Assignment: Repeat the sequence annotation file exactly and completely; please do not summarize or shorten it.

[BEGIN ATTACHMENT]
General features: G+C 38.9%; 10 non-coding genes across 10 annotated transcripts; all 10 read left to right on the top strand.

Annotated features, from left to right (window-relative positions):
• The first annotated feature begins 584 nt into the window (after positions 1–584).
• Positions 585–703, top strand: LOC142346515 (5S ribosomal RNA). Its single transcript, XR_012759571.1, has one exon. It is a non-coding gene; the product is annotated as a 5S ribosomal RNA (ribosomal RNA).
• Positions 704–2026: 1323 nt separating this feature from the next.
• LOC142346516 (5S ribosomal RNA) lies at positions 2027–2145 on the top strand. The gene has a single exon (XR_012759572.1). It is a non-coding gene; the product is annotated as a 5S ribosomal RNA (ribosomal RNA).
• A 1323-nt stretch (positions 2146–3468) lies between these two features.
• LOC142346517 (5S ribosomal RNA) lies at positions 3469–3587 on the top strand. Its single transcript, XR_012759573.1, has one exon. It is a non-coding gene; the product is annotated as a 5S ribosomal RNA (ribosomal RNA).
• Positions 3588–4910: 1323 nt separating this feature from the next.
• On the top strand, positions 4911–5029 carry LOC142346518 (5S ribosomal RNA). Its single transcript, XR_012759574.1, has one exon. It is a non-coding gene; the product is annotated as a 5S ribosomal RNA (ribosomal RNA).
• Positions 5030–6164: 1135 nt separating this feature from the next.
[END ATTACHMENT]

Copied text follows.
General features: G+C 38.9%; 10 non-coding genes across 10 annotated transcripts; all 10 read left to right on the top strand.

Annotated features, from left to right (window-relative positions):
• The first annotated feature begins 584 nt into the window (after positions 1–584).
• Positions 585–703, top strand: LOC142346515 (5S ribosomal RNA). Its single transcript, XR_012759571.1, has one exon. It is a non-coding gene; the product is annotated as a 5S ribosomal RNA (ribosomal RNA).
• Positions 704–2026: 1323 nt separating this feature from the next.
• LOC142346516 (5S ribosomal RNA) lies at positions 2027–2145 on the top strand. The gene has a single exon (XR_012759572.1). It is a non-coding gene; the product is annotated as a 5S ribosomal RNA (ribosomal RNA).
• A 1323-nt stretch (positions 2146–3468) lies between these two features.
• LOC142346517 (5S ribosomal RNA) lies at positions 3469–3587 on the top strand. Its single transcript, XR_012759573.1, has one exon. It is a non-coding gene; the product is annotated as a 5S ribosomal RNA (ribosomal RNA).
• Positions 3588–4910: 1323 nt separating this feature from the next.
• On the top strand, positions 4911–5029 carry LOC142346518 (5S ribosomal RNA). Its single transcript, XR_012759574.1, has one exon. It is a non-coding gene; the product is annotated as a 5S ribosomal RNA (ribosomal RNA).
• Positions 5030–6164: 1135 nt separating this feature from the next.